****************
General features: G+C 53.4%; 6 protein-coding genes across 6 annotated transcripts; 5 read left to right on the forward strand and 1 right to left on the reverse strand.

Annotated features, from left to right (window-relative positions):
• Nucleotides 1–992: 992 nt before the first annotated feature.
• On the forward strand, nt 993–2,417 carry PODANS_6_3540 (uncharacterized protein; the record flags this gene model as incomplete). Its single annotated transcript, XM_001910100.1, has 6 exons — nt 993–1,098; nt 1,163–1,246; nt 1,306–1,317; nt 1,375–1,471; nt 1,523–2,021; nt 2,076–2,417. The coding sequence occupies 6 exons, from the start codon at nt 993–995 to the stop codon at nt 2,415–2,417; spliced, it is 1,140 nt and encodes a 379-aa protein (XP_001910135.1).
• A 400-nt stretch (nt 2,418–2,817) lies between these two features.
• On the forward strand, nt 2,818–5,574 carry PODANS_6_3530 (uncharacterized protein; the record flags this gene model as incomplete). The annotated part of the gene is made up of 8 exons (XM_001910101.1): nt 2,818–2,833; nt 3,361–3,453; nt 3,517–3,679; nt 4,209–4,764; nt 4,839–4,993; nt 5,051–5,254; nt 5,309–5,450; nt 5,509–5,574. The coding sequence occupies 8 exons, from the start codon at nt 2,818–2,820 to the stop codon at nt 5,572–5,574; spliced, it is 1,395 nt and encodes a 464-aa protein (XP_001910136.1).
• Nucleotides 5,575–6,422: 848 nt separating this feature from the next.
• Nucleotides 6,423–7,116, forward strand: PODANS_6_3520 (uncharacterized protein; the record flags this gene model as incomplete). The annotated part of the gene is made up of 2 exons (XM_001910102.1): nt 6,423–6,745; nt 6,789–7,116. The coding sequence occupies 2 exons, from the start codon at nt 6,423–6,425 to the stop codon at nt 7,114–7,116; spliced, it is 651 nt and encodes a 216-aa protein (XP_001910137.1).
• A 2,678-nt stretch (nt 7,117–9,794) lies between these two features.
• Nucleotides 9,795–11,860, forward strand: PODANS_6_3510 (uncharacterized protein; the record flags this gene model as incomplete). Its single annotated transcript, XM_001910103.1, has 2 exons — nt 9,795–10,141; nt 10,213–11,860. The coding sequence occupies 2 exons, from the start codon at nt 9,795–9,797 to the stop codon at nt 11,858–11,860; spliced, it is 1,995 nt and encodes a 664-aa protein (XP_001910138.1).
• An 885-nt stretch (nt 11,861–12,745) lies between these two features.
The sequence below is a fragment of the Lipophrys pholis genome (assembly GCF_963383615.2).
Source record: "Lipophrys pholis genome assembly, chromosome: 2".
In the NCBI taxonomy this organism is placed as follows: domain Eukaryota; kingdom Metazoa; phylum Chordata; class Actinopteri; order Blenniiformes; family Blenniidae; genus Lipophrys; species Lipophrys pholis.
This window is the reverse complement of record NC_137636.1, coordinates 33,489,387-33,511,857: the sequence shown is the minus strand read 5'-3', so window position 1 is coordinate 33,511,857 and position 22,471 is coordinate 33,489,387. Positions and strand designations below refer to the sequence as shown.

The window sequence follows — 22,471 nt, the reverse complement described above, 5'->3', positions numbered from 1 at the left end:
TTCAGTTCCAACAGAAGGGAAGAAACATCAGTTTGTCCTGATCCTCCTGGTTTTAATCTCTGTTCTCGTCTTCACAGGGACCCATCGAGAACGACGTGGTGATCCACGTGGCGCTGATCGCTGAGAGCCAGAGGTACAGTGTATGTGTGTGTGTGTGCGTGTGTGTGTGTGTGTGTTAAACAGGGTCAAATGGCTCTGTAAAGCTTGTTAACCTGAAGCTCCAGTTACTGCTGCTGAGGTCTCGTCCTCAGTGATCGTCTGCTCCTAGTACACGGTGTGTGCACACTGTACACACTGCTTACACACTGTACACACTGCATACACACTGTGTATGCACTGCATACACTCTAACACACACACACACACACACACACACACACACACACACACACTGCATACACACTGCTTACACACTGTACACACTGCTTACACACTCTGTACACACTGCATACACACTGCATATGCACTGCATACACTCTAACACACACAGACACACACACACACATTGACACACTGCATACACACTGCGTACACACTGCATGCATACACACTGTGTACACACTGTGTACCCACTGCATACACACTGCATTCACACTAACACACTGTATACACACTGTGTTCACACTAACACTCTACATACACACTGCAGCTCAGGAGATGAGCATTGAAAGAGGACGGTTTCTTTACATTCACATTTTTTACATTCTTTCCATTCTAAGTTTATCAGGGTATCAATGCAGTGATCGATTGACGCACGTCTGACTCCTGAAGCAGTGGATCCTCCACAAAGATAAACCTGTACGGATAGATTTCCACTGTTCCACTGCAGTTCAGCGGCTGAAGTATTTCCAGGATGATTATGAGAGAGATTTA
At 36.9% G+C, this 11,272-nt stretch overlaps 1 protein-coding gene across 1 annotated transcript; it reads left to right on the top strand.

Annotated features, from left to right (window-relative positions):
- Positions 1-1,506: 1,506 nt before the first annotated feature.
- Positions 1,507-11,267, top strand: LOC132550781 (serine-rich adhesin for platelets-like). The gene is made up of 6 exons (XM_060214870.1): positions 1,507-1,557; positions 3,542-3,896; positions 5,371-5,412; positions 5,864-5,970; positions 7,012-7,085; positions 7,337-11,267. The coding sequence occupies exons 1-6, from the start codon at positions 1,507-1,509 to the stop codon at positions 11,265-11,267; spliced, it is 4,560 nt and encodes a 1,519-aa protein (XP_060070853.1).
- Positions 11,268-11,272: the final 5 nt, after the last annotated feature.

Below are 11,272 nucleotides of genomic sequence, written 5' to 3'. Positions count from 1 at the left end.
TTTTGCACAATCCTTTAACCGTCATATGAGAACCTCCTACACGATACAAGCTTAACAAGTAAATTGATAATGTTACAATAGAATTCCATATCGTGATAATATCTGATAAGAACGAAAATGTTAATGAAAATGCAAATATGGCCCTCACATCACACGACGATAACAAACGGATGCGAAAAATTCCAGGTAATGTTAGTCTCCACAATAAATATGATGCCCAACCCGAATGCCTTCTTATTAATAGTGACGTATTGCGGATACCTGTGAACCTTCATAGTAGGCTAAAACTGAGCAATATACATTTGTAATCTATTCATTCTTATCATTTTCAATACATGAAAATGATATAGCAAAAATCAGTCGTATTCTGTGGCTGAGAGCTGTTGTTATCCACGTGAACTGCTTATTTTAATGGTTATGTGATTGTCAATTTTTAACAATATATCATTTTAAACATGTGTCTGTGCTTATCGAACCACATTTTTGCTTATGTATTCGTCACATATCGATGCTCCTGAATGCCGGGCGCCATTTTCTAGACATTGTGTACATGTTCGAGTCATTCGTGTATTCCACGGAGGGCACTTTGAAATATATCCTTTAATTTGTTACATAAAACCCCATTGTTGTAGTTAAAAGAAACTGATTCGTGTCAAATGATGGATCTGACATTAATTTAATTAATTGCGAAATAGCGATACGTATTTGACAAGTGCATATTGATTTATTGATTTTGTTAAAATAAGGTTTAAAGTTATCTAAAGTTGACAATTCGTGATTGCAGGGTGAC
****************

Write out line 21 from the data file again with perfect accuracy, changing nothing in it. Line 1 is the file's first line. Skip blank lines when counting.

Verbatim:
- Positions 1,507-11,267, top strand: LOC132550781 (serine-rich adhesin for platelets-like). The gene is made up of 6 exons (XM_060214870.1): positions 1,507-1,557; positions 3,542-3,896; positions 5,371-5,412; positions 5,864-5,970; positions 7,012-7,085; positions 7,337-11,267. The coding sequence occupies exons 1-6, from the start codon at positions 1,507-1,509 to the stop codon at positions 11,265-11,267; spliced, it is 4,560 nt and encodes a 1,519-aa protein (XP_060070853.1).